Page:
The Wash
A bus drives past cars parked at an angle
A bus drives in front of angled parking spaces along 8th Street (Nicholas Fogleman/The Wash)

8th Street priority bus lane proposal met with mixed reviews

In the historic Barracks Row district, a debate is brewing over a proposed priority bus lane on 8th Street SE. The bus project has garnered a variety of opinions from local business owners, residents and transportation officials.

Barracks Row is a tight, bustling section of 8th Street that is a hub for restaurants and shops. On the weekend, it’s filled with cars, buses, bikes and pedestrians looking for a bite to eat at one of the many streeteries that line the road. Some business owners have expressed concerns with a proposed priority bus lane down 8th Street SE, while other local residents celebrate the possibility.

Brian Ready is the Executive Director of Barracks Row Main Street, an organization that enhances and preserves the business community.

Ready expressed some business owners’ concerns with this project, which aims to increase the access, safety and efficiency of buses that drive along 8th Street. “Some businesses are saying that the people that are riding the bus are not necessarily people that are working or dining or enjoying what’s going on,” Ready said.

A map of bus routes in D.C. showing lines through 8th Street
(Courtesy of DDOT)

8th Street is a vital bus corridor with multiple WMATA and circulator bus lines passing through the area.

“It’s the second most important route in the whole WMATA system based on population served, geographic and network connectivity,” Andrew Grinberg, a transportation planner for DDOT, told a community meeting Thursday.

Ready said some businesses responded negatively to the changes, specifically a plan to reduce the number of parking spots along 8th Street, between E Street and I Street. “When you have something that is being used and you take it away, it will have an impact, positive or negative, I’m not sure,” Ready said.

Cars parked in angled parking spaces along 8th Street
Cars parked along 8th Street in angled spaces. A proposal plans to shift them to parallel parking spots. (Nicholas Fogleman/The Wash)

“The proposed concept, as we have presented it right now, would result in a net loss of about 8%, so we would lose about 50 parking spots,” Grinberg said.

 While acknowledging the efforts of DDOT, Ready suggested that there might be overlooked variables that only business owners see, such as the revenue from customers that drive from Virginia or Maryland.

“There was a lot of discussion about are we pushing cars away from 8th street, onto the side streets. Marginally, yes,” Grinberg said.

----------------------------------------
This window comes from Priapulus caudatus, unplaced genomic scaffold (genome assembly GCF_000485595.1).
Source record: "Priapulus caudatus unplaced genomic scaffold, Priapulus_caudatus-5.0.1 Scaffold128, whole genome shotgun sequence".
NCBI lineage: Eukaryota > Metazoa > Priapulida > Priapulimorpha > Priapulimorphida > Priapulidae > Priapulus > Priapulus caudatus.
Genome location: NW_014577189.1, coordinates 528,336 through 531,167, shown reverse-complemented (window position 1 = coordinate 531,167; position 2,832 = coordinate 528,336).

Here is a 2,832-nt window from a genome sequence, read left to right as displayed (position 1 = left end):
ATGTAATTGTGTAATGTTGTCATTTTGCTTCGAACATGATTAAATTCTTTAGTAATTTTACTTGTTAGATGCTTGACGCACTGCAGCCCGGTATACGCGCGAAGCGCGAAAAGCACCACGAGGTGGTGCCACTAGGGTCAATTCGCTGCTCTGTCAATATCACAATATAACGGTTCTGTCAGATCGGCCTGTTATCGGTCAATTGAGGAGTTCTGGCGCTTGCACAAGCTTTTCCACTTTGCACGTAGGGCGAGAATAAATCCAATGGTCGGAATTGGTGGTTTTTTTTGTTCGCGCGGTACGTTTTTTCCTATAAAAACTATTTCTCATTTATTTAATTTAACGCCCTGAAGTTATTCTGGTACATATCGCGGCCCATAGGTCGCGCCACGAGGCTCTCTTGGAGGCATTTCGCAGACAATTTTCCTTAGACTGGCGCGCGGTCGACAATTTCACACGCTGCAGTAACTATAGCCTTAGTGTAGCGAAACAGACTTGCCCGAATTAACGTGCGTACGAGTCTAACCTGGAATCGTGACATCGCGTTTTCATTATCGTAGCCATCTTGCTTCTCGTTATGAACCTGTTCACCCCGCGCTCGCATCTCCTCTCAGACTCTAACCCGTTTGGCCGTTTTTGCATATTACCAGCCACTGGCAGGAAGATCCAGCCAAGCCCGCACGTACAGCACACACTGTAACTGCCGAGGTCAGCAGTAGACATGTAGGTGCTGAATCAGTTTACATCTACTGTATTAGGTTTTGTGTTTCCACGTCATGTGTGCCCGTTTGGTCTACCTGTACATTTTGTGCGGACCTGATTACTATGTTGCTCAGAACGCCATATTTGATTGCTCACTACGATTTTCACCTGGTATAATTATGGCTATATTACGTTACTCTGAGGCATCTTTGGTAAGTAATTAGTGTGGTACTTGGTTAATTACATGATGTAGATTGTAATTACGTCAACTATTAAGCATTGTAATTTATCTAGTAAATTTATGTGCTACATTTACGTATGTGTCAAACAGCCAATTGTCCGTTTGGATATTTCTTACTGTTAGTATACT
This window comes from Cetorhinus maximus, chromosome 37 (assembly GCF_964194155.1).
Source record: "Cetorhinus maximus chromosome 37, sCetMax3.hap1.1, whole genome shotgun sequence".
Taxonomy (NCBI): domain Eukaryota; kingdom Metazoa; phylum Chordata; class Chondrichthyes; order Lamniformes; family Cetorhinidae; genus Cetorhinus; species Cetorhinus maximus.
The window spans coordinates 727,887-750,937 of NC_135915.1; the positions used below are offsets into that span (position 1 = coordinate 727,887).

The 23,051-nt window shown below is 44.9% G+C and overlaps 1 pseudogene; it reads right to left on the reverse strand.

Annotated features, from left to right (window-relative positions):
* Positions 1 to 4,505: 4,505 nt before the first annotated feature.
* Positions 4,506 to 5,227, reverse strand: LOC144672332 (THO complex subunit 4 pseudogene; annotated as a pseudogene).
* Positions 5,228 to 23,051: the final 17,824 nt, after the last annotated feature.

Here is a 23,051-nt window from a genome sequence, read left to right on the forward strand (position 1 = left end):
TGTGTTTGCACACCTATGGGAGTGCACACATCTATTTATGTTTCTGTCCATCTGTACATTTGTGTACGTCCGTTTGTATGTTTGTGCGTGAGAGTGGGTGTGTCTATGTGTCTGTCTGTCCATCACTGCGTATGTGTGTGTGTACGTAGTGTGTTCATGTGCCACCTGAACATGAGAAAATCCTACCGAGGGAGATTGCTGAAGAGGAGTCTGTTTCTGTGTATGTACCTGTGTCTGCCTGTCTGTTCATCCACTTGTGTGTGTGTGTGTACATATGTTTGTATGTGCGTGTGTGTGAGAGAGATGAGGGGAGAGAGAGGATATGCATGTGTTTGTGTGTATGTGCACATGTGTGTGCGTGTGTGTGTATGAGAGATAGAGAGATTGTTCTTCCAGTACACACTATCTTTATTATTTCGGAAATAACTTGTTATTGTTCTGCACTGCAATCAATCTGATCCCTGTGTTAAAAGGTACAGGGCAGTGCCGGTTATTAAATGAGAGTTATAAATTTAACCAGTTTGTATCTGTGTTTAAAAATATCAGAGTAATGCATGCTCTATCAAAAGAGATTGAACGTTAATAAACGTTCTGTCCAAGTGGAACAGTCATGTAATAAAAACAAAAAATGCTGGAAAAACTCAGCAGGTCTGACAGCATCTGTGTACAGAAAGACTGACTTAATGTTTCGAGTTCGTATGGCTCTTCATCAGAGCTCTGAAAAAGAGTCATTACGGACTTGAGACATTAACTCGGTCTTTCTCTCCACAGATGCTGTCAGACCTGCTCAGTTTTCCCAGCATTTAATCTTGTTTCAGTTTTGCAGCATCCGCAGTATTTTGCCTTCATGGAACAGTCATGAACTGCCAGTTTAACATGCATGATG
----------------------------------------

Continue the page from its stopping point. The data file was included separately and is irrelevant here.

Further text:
Community Outreach

In the public input phase of this project, DDOT found that community members were concerned about angled parking spaces that create traffic and safety concerns along 8th Street. “We have done a fair amount of community engagement,” Grinberg said. 

Ready responded positively to the DDOT’s efforts to listen to business owners’ concerns.

“They are doing a decent job, could they do better, yes,” Ready said. “The businesses don’t have a vote on the ANC (Advisory Neighborhood Commission),” Ready added. “Many of our business owners don’t live in the district…they have less say on what goes on.” 

Barracks Row Main Street is preparing a letter to DDOT to establish business owners’ input on the project. “I think the businesses are bringing up some really good points, that’s the reason I’m happy the Department of Transportation is listening to the businesses,” Ready said.

“At this point in the process, what DDOT is putting forward, we are taking feedback, we’re not saying this is a final plan,” Grinberg said.  

 Support from residents

Mark Sussman, founder of Hill Family Biking and a Capitol Hill resident, agreed with some of the proposed changes. “This angled parking concept works really well in Boise, Idaho; it doesn’t work really well in Washington, D.C.,” Sussman said.

Sussman believes that greater access to Barracks Row would alleviate some potential losses caused by the parking changes. “More people are going to be able to get to the corridor because bus service will be more efficient and effective. Right now, that’s not necessarily the case,” Sussman said.

Sussman believes this project will benefit businesses and the community as a whole.

“Allowing for bus lanes, that will reduce conflict along 8th Street, allowing these buses to move, and move thousands of people per day, while also keeping curbside parking for people to frequent businesses…it’s a win-win,” Sussman said.

A map showing some potential changes to 8th Street
(Courtesy of DDOT)

This project is still in the concept development phase and a public feedback form is available on DDOT’s website until October 10, 2023.


Nicholas Fogleman

Nick Fogleman is a journalist covering the Capitol Hill neighborhood for the Wash. He is currently pursuing a master's in Journalism and Public Affairs at American University.

Add comment

Follow us

Don't be shy, get in touch. We love meeting interesting people and making new friends.

Most popular

Most discussed